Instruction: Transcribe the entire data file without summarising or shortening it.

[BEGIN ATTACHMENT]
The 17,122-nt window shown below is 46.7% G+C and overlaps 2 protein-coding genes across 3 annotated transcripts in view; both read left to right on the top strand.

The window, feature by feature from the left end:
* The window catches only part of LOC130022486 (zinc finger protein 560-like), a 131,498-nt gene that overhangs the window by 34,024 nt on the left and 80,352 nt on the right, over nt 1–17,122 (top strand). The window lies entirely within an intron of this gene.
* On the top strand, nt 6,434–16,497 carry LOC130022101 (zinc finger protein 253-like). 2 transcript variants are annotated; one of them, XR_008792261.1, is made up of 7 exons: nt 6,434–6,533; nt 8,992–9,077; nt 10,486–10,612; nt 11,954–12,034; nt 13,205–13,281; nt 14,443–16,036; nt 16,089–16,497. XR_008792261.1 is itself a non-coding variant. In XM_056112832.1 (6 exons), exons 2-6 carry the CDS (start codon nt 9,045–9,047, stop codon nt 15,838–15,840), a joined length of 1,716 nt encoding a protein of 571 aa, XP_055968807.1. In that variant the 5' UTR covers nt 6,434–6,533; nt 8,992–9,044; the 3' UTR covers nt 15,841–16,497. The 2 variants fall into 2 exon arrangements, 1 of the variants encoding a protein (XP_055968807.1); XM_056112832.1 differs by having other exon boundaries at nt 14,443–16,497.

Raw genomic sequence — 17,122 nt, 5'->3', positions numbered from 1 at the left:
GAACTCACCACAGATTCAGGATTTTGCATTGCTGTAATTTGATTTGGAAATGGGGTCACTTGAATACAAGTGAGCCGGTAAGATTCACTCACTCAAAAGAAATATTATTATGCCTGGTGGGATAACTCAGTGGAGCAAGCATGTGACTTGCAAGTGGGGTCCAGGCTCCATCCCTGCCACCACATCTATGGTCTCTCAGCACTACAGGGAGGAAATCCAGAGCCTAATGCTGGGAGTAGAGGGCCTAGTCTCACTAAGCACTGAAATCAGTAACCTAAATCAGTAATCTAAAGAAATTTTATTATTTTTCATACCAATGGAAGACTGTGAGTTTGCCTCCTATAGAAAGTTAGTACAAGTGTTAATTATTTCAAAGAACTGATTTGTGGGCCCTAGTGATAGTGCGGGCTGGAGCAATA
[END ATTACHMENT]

The 17,122-nt window shown below is 46.7% G+C and overlaps 2 protein-coding genes across 3 annotated transcripts in view; both read left to right on the top strand.

The window, feature by feature from the left end:
* The window catches only part of LOC130022486 (zinc finger protein 560-like), a 131,498-nt gene that overhangs the window by 34,024 nt on the left and 80,352 nt on the right, over nt 1–17,122 (top strand). The window lies entirely within an intron of this gene.
* On the top strand, nt 6,434–16,497 carry LOC130022101 (zinc finger protein 253-like). 2 transcript variants are annotated; one of them, XR_008792261.1, is made up of 7 exons: nt 6,434–6,533; nt 8,992–9,077; nt 10,486–10,612; nt 11,954–12,034; nt 13,205–13,281; nt 14,443–16,036; nt 16,089–16,497. XR_008792261.1 is itself a non-coding variant. In XM_056112832.1 (6 exons), exons 2-6 carry the CDS (start codon nt 9,045–9,047, stop codon nt 15,838–15,840), a joined length of 1,716 nt encoding a protein of 571 aa, XP_055968807.1. In that variant the 5' UTR covers nt 6,434–6,533; nt 8,992–9,044; the 3' UTR covers nt 15,841–16,497. The 2 variants fall into 2 exon arrangements, 1 of the variants encoding a protein (XP_055968807.1); XM_056112832.1 differs by having other exon boundaries at nt 14,443–16,497.

Raw genomic sequence — 17,122 nt, 5'->3', positions numbered from 1 at the left:
GAACTCACCACAGATTCAGGATTTTGCATTGCTGTAATTTGATTTGGAAATGGGGTCACTTGAATACAAGTGAGCCGGTAAGATTCACTCACTCAAAAGAAATATTATTATGCCTGGTGGGATAACTCAGTGGAGCAAGCATGTGACTTGCAAGTGGGGTCCAGGCTCCATCCCTGCCACCACATCTATGGTCTCTCAGCACTACAGGGAGGAAATCCAGAGCCTAATGCTGGGAGTAGAGGGCCTAGTCTCACTAAGCACTGAAATCAGTAACCTAAATCAGTAATCTAAAGAAATTTTATTATTTTTCATACCAATGGAAGACTGTGAGTTTGCCTCCTATAGAAAGTTAGTACAAGTGTTAATTATTTCAAAGAACTGATTTGTGGGCCCTAGTGATAGTGCGGGCTGGAGCAATA